a woman carries brush cuttings in Nepal

Cancer's Uncounted

How common is the disease in developing countries?

By Cathy Shufro • Photography by Shehzad Noorani

Nearly any developing country has some idea of its HIV rates, its maternal death ratio and how many of its children have had polio vaccinations. But information about cancer prevalence? 

That’s sparse. 

After a dozen years of doing surgery overseas, Adam L. Kushner, MD, MPH ’99, wants to know more about the people he isn’t helping. “Only the strongest are making it to the hospital,” he says. “We don’t know how many are dying without getting to the hospital, dying in the villages. We just have no idea.” To advocate for more surgical care in developing countries, Kushner needs data.

He and colleagues have begun to collect it. For starters, two recently published studies investigate untreated breast masses in Rwanda, Sierra Leone and Nepal.  

“This is important because breast cancer is the most common cancer in women,” says Kushner, an associate in International Health at the Bloomberg School and founder of the nonprofit Surgeons OverSeas. “It’s very treatable if you diagnose it early. A chance to cut is a chance to cure.” Kushner says that women in these countries often delay seeking care until a breast tumor has taken over the whole breast, breaking the skin and causing a foul-smelling infection—usually too late to cure.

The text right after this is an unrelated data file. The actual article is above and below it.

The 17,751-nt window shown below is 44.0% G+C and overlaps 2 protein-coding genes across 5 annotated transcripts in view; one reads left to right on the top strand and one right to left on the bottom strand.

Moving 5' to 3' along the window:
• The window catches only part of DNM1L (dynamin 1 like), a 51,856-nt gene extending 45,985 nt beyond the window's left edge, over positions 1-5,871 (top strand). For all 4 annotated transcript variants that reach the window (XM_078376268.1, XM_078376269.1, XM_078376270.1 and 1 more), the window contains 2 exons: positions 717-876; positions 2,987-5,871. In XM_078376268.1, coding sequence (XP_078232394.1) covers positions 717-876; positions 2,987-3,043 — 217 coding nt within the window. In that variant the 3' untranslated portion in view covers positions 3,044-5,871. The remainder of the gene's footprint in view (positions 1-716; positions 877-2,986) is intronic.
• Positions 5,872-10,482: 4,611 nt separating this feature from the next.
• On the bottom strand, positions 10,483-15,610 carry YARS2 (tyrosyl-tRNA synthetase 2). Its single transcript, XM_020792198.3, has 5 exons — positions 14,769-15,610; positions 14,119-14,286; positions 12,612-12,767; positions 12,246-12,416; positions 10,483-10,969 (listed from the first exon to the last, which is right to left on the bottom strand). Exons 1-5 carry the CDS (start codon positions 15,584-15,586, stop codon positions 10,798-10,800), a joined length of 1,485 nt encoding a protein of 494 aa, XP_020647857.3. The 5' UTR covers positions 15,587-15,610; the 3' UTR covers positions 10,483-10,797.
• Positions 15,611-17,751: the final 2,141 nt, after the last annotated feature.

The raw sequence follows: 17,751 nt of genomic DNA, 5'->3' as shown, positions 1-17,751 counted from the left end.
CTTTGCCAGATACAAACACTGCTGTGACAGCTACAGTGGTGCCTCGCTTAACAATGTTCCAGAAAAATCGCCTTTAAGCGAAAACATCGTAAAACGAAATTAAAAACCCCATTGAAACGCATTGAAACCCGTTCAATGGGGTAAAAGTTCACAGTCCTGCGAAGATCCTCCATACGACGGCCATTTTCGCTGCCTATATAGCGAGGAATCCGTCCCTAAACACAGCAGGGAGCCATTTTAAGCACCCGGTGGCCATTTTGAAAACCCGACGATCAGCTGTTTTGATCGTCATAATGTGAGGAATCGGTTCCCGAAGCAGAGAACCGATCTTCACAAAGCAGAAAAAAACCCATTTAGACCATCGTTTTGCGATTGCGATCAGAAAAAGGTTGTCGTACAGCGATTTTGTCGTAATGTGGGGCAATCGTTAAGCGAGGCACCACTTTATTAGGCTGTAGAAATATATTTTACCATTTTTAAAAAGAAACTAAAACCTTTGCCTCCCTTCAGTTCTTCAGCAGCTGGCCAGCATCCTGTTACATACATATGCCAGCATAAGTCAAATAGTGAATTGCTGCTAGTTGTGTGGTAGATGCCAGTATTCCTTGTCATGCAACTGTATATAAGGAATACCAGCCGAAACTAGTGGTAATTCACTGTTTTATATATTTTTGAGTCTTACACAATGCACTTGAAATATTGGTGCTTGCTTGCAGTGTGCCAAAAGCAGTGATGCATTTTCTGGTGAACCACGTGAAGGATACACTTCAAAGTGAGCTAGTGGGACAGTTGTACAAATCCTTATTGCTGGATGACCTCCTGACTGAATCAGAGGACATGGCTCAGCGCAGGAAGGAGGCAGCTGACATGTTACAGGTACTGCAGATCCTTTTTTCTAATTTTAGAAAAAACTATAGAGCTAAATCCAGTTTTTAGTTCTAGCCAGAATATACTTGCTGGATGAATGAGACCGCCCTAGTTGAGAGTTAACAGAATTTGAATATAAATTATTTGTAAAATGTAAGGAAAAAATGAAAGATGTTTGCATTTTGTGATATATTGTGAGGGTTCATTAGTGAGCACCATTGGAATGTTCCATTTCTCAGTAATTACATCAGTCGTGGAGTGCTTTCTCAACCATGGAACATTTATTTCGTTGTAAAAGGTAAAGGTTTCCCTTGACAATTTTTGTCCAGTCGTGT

Of 3,175 people in Rwanda and 3,645 in Sierra Leone, 4.6 percent and 3.3 percent reported that they had untreated breast masses. (Most were women.) Those numbers suggest an unmet need to evaluate breast masses in more than a half million people in Rwanda and 185,000 in Sierra Leone, according to the study. 

Kushner’s former student, Shailvi Gupta, MD, MPH ’14, oversaw a similar survey in Nepal. Of 955 women interviewed, 15—or 1.6 percent—reported a breast mass. (Nine did not pursue care despite believing they needed it.) Nationwide, these results suggest that 70,000 Nepali women may have breast masses “that require at least a surgical consultation,” writes Gupta, a resident in the UC San Francisco-East Bay Surgery Program.

African women said they didn’t seek care mainly because the mass did not interfere with daily life, while Nepali women primarily feared the medical system. In all three countries, some women said they couldn’t afford care.

Kushner and Gupta contend that surgery has been neglected in global health efforts. (Kushner develops this argument in his new book, Operation Health: Surgical Care in the Developing World, to be published this spring.)

“Surgery is such a daily need,” says Gupta. “If someone has a hernia, if someone has breast cancer, if someone has road trauma, they need surgical care. The public health community can no longer afford to leave surgery out of the conversation.”